Easter 2-Misericordias Domini
Beloved. This Sunday has two names. Unofficially, it is known as “Good Shepherd Sunday.” That’s because of the theme of Jesus as our Good Shepherd comes up in both the Gospel and Epistle. In the Epistle, St. Peter calls Jesus, the Shepherd and Overseer of your souls. In the Gospel, Jesus tell us, “I am the Good Shepherd.” And why is He the Good Shepherd? “The Good Shepherd lays down his life for the sheep.” That’s what we remembered especially in Lent. And now that the Good Shepherd not only laid down His life for the sheep, but also took it back again as He rose in triumph on Easter, what is He doing? Again Jesus tells us: I also have other sheep that are not of this sheep pen. I must bring them also, and they will listen to my voice.” The risen and ascended Lord is still our Good Shepherd who now is gathering people—the rest of the sheep—into His Church. “Then there will be one flock and one shepherd.”
The other, more “official” name for this Sunday is “Misericordias Domini” which comes from the first words of today’s Introit, Psalm 33, in Latin: “The goodness of the Lord.” The earth is full of the goodness of the Lord. Of course, now, it is easy to see the earth being full of the goodness of the Lord as we again see God preaching to us through nature: all around us we see things coming back to life—trees getting ready to put their leaves, the early flowers and bulbs are giving us a show, the farmers are getting ready to get into the fields, the baby animals are being born. With this new life all around us, we see that God is showing us His loving kindness/ goodness in a very real and practical way—He is once again preparing to provide us with food. But not only is God “practical” and “merely” giving us what we need—but we see the “goodness of the Lord” in that He is also making beautiful things for us to enjoy.
So, yes, we see nature’s preaching to us and confess along with St. David in today’s Introit: The earth is full of the goodness of the Lord. But then we come to today’s Epistle and there, if you will, we see the other side of the coin: Indeed, you were called to do this, because Christ also suffered for you, leaving you an example so that you would follow in his steps. We are shaken into the reality that although the earth is full of the goodness of the Lord, there is also much suffering and sorrow in this world. This is the reality that we need to be reminded of in this glorious season of Easter. Yes, Jesus, rose from the dead; yes, our spiritual enemies of sin, death, devil and hell are all destroyed; yes, our sins are forgiven us and we are heirs of heaven. But we still live in a world of sin; we still suffer. And we suffer precisely because we are Christians who strive to do the Lord’s will, who do the good and yet still suffer. In fact this doing good/ the Lord’s will and yet suffering for it is part and parcel of being a Christian. What does St. Peter say in our text? Indeed, you were called to do this. And what is the “this”? St. Peter had just written: But if you suffer for doing good and endure it, this is favorable with God and then our text: Indeed, you were called to do this. Even though the earth is full of the goodness of the Lord, because of sin and devil there will be wretchedness and suffering—even suffering for doing good. But our call as Christians is to do just that—suffer for doing the good/ the Lord’s will.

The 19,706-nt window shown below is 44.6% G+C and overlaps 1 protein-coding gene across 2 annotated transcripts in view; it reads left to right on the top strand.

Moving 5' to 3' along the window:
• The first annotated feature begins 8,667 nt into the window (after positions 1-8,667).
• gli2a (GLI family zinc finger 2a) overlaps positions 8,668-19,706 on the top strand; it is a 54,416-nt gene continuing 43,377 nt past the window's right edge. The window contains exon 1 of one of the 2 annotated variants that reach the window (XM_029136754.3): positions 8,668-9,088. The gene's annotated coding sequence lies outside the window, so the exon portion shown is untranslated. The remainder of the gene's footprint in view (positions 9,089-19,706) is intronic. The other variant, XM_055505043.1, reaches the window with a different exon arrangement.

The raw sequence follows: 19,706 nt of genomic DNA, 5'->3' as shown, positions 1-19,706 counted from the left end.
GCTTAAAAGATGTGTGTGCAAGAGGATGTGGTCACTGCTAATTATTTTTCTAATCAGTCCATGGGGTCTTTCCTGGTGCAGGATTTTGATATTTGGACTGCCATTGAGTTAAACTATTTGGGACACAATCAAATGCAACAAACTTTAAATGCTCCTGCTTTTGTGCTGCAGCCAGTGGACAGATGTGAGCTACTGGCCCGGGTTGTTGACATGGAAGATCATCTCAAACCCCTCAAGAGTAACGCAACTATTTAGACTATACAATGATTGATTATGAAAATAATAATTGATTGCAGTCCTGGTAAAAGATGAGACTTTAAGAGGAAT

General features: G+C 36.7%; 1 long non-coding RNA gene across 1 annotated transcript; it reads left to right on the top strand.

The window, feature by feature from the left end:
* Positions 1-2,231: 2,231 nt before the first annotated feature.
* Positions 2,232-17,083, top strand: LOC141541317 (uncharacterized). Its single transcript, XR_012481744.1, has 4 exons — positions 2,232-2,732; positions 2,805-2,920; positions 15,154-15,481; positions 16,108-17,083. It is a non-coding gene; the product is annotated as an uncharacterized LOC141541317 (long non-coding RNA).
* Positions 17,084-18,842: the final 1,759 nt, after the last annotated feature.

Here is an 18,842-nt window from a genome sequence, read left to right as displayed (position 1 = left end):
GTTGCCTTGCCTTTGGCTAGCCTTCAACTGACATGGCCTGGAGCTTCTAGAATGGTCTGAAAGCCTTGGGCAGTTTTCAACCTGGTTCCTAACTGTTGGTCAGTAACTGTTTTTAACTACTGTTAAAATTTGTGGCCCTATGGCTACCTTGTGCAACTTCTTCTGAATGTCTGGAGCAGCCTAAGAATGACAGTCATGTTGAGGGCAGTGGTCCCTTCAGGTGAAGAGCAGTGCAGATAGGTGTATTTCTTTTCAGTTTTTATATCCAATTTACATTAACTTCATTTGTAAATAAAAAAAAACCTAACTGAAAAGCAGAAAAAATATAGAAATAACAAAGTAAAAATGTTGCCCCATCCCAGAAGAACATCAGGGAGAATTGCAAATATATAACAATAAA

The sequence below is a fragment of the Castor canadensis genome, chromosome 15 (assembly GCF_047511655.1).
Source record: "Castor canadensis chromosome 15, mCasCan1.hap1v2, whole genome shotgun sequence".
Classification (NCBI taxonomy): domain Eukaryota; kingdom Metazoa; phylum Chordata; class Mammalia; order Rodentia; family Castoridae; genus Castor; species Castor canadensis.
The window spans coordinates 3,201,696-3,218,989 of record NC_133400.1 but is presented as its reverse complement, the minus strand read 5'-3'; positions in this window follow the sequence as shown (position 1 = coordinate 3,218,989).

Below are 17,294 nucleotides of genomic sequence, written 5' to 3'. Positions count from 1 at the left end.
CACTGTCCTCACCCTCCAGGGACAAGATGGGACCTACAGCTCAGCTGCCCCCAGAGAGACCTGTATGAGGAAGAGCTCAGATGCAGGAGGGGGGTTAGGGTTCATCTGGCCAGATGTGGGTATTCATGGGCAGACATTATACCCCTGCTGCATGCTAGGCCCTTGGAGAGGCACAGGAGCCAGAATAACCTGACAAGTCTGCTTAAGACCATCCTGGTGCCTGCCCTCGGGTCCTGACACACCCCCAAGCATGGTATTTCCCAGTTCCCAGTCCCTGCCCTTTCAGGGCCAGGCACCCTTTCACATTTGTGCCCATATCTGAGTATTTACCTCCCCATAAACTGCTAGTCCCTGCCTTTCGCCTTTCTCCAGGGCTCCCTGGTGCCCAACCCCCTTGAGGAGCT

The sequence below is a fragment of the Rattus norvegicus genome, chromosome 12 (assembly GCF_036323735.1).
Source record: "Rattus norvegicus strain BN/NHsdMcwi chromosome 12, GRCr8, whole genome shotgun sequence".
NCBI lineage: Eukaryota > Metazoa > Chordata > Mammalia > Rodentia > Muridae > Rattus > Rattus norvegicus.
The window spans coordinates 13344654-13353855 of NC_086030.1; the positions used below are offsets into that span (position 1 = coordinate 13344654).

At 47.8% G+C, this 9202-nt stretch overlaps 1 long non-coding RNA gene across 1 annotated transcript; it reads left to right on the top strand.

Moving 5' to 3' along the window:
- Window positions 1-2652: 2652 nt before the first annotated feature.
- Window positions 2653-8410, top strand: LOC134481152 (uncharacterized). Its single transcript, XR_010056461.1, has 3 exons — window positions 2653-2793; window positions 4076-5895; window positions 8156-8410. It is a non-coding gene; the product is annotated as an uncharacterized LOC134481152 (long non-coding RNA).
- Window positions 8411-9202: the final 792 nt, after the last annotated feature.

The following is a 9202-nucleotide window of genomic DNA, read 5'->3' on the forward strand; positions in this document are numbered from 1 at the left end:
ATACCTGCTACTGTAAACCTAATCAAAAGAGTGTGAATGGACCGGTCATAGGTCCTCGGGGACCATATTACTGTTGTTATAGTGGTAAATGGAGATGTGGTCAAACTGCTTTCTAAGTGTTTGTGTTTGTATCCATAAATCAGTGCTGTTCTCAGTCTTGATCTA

It is a false, mistaken notion that many have that once they become Christians they should be free from suffering. Actually that is a very works righteous notion: I have done my part and so now God has to do His part and bless me as I think He should bless me. Instead, we do the right thing, we do the Lord’s will, not for the sake of a reward we hope to get from the Lord but because it is the Lord’s will. As Christians we delight in doing the good/ doing the Lord’s will; it’s our goal/ aim. But just because we do the good, doesn’t mean that we will always be appreciated for it or that we will be rewarded for doing it. In fact, just the opposite is often the case when we do the good—we will suffer for it. Indeed, you were called to do this.
Suffering for doing good/ on account of the faith can take place in various ways. When we strive to live Christ-like lives in meekness and humility, when we don’t always insist on our way, when we continue to forgive that often works up the ire of the person or of others around us. On the one hand, they may think us a “push over” and walk all over us, taking advantage of us; on the other hand, they may very well feel our Christ-like love and actions like salt in a wound—they see us and Christ in us and are all the more accused of sin and condemned in conscience. Perhaps our suffering takes the form of some sort of division we must endure. Perhaps our suffering takes on the form of ridicule for our faith—maybe even in our own family. Perhaps that suffering takes the form of watching loved ones turn away from the Lord.
But, when we suffer for doing good we are simply doing what we have been called to do. St. Peter writes in our text: Indeed, you were called to do this, because Christ also suffered for you, leaving you an example so that you would follow in his steps. We suffer for doing the good/ doing the Lord’s will/ on account of our faith in Christ because Jesus Himself suffered for doing the good. Jesus’ greatest suffering came right after He prayed [Lk 22.42]: Father, if it is Your will, remove this cup [of suffering] from Me; nevertheless not My will, but Yours be done. He did the good; He did the will of His heavenly Father—and He suffered. If Jesus suffered for doing the good, certainly we can expect the same. Not only is it as Jesus says [Mt. 10.24]: a disciple is not above his teacher, nor a servant above his master—He suffered so we, too, should expect it—but also following Him as His dear Christian, Jesus, in His life and suffering, left us an example so that [we] would follow in his steps. The example that Jesus left behind was that we would suffer and how we should suffer. We have seen clearly enough that we will suffer on account of our faith as we follow Jesus—and have certainly experienced in our own lives receiving evil for the good we have done. But how is it that we should suffer? St. Peter answers in our text: He did not commit a sin, and no deceit was found in his mouth. When he was insulted, he did not insult in return. When he suffered, he made no threats. Instead, he entrusted himself to him who judges justly. The first point is that we are called to patient suffering and are to be without sin in the midst of it. When Jesus suffered innocently, He did so in the intent that we should follow Him in it, leaving you an example so that you would follow in his steps. Secondly, Jesus’ suffering was patient and peaceful as He entrusted the whole matter to His heavenly Father.